PARIS — France's leading perfumery chain, Marionnaud Parfumeries, is getting a makeover. Its nips and tucks might force some others in Europe to take a good, hard look at their own retail concepts.
Marionnaud, which gradually built strength across France — and Europe — as the mom-and-pop store for beauty, is entering the modern age with a more consistent, professional approach that focuses on hands-on service.
In a press conference held in Rungis, on the outskirts of Paris Thursday, Marionnaud (which is owned by A.S. Watson — the retail division of Hong Kong-based Hutchison Whampoa Ltd.) unveiled to the press two full-size models of the company's new perfumery concept, due to go into beta test publicly during the first half of 2007.
Located in a huge hangar in an area full of warehouses, the 4,220-square-foot and 1,335-square-foot perfumeries are two iterations of the new Marionnaud retail concept — that soon will include a signature beauty institute — to be tested and tweaked on a regular basis. So far, the company has invested about $3.9 million in market research for the "laboratory."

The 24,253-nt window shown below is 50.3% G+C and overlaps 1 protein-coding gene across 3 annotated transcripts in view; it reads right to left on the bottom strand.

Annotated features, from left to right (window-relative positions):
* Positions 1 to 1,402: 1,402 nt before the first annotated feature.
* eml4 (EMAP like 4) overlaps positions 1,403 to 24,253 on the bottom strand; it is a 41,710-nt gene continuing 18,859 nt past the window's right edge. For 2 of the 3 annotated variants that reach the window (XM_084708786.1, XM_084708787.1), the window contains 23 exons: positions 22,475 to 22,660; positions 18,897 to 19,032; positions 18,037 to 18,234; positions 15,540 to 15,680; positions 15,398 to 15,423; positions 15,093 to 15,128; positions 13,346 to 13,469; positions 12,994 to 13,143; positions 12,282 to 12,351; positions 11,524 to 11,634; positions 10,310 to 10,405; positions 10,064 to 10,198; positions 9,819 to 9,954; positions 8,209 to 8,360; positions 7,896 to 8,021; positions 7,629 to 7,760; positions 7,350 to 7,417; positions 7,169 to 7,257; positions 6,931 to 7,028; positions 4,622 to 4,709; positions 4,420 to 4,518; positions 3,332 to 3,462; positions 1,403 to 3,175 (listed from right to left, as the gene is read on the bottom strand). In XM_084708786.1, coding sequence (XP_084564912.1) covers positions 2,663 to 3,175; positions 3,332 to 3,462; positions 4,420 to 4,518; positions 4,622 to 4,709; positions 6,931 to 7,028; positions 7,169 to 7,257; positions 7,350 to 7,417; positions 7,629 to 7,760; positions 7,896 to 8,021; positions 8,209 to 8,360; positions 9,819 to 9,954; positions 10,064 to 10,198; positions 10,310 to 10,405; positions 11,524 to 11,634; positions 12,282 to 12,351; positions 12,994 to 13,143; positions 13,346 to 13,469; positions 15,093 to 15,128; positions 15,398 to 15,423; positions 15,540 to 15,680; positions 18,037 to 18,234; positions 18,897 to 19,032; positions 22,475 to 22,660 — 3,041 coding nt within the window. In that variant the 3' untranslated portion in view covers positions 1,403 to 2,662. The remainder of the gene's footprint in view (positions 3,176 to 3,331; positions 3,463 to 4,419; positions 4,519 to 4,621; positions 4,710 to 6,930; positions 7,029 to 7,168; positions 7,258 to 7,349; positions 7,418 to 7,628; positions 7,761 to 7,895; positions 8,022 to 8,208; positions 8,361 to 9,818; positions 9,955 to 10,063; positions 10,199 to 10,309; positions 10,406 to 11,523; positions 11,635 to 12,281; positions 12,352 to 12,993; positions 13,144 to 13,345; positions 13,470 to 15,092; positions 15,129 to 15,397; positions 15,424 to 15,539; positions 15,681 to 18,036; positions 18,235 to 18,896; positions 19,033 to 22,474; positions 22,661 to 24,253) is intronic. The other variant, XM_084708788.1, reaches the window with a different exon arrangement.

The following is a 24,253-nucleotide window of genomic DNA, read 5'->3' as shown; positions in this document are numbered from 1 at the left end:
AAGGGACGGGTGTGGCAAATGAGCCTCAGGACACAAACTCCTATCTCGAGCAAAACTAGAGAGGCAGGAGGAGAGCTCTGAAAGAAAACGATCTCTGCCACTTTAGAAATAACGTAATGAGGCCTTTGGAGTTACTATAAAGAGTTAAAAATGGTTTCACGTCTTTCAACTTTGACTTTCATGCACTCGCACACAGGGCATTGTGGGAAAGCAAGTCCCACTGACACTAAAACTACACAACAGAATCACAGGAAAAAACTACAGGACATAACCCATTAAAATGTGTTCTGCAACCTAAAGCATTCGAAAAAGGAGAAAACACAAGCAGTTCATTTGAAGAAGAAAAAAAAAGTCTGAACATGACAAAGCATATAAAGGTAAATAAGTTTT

"Why a lab?" Laurence Paganini, managing director of Marionnaud France, asked rhetorically. He explained that the company believes in the importance of testing retail ideas on volunteers. Marionnaud has hosted numerous groups of 30 people each that have included beauty manufacturers, plus "Marionnaud shoppers, ex-Marionnaud shoppers and Sephora shoppers," according to one executive, referring to Marionnaud's prime competitor in France. Sephora follows in market share but has been pioneering retail concepts, including recently focusing on beauty services and niche brands.
The space is also used as a research center to evaluate future consumer needs, ways to update the stores and as a site to train Marionnaud beauty advisers.
Paganini said Marionnaud has learned consumers believe the perfumery's strengths are its accessibility, both in terms of geography — there are 1,250 of its stores stretching across most of Europe, of which about half are in France — and the personal attention it proffers, plus its professionalism.
"A new focus will be on pleasure," said Paganini.
To help add this facet, Marionnaud signed Philippe Kauffmann, of Atelier K., who redesigned the perfumery's logo and retail space, keeping its new motto, "Take care of yourself," in mind.
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